Since then a convergence of opinion among policy makers, academics, parents and educators agrees that early childhood programs should be structured to ensure all children start school ready to succeed. In Learn Canada 2020: Joint Declaration Provincial and Territorial Ministers of Education,27 the pre-kindergarten years were named as the first of the four pillars of lifelong learning. High-quality early education should be available to all children, the declaration said. Its sentiments are echoed in other public policy and research documents identifying early childhood programming as a prime lever to school success.28

Spurred on by the requirements of the federal/ provincial/territorial early learning and child care agreements and a more mature understanding of the role of public policy in supporting early childhood education, jurisdictions are adopting a more comprehensive view of the early years. Many have produced policy frameworks with visions and goals. Education departments have become more activist in the promotion of learning for young children. More attention is being paid to curriculum approaches in early childhood settings, and efforts have been made to enhance educators’ training. In Alberta, one of the minister of education’s three priorities is to explore options to provide children with access to early learning opportunities. In British Columbia, early learning is part of the directives for schools and has resulted in a curriculum framework for all early childhood programs. Manitoba’s five year plan aims to strengthen partnerships between schools and child care.29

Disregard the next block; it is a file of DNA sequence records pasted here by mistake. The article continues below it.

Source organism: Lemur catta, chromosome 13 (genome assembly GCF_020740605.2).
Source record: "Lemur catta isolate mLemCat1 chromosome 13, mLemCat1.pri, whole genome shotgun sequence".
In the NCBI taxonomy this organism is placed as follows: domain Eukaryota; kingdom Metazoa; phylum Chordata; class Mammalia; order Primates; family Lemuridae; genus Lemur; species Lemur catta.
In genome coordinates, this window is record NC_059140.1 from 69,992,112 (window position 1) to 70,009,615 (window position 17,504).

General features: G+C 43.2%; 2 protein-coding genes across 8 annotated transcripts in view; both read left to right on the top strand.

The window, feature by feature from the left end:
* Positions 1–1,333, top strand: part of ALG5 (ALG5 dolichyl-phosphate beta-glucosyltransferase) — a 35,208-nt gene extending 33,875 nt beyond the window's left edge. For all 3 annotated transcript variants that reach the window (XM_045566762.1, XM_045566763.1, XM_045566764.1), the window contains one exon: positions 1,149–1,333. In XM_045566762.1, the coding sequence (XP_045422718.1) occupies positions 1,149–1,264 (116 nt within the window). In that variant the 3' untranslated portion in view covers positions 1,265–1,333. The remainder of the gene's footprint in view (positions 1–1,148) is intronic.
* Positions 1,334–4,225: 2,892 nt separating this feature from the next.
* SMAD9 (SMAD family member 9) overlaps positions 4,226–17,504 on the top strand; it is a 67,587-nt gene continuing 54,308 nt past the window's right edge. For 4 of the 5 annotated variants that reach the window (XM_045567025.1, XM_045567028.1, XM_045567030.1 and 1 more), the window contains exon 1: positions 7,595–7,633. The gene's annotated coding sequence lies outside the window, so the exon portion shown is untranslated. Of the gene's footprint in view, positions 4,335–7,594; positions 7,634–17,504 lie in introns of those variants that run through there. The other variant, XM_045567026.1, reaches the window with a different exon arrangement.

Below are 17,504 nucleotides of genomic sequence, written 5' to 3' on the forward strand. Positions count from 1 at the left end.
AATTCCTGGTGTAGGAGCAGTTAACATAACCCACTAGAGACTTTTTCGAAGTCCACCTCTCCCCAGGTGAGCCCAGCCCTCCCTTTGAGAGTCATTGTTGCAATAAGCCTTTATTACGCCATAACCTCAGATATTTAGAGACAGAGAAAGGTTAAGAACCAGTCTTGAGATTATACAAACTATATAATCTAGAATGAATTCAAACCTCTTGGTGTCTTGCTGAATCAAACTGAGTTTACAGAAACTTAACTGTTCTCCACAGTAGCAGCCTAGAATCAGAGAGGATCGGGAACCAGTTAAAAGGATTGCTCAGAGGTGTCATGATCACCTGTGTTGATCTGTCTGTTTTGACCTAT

One trend is to appoint a lead department responsible for early childhood services. Prince Edward Island, New Brunswick, Ontario, Saskatchewan, the Northwest Territories and Nunavut have taken steps to combine their education and child care departments. In Quebec, schools have been responsible for after-school programs for children ages 5 to 12 years since 1998.

Figures 5.4 and 5.5

Reasonable concerns that schools are not sufficiently cognizant about how young children learn have been addressed by organizing stakeholder input to build on the grassroots work of communities. Some jurisdictions have developed special divisions within their education ministries to address the unique needs of young learners.

But moving child care under the wing of education departments is sometimes as far as it goes. On the ground service delivery remains split between child care and education. Parents still struggle to find affordable, reliable services, and service providers continue to answer to multiple funding and regulatory masters.

Creating an early childhood education system out of a service patchwork is tough work. It takes new legislative and regulatory oversight, the amalgamation of agencies and changes to funding arrangements, position descriptions and recruitment and training practices. Integrating education and care is not an incremental process. On their own, partnership protocols and stakeholders tables intended to better coordinate services often entrench the status quo. System-making requires a paradigm shift in our understanding of the real circumstances in which young children live and actions to match. There is room for improvement in every jurisdiction.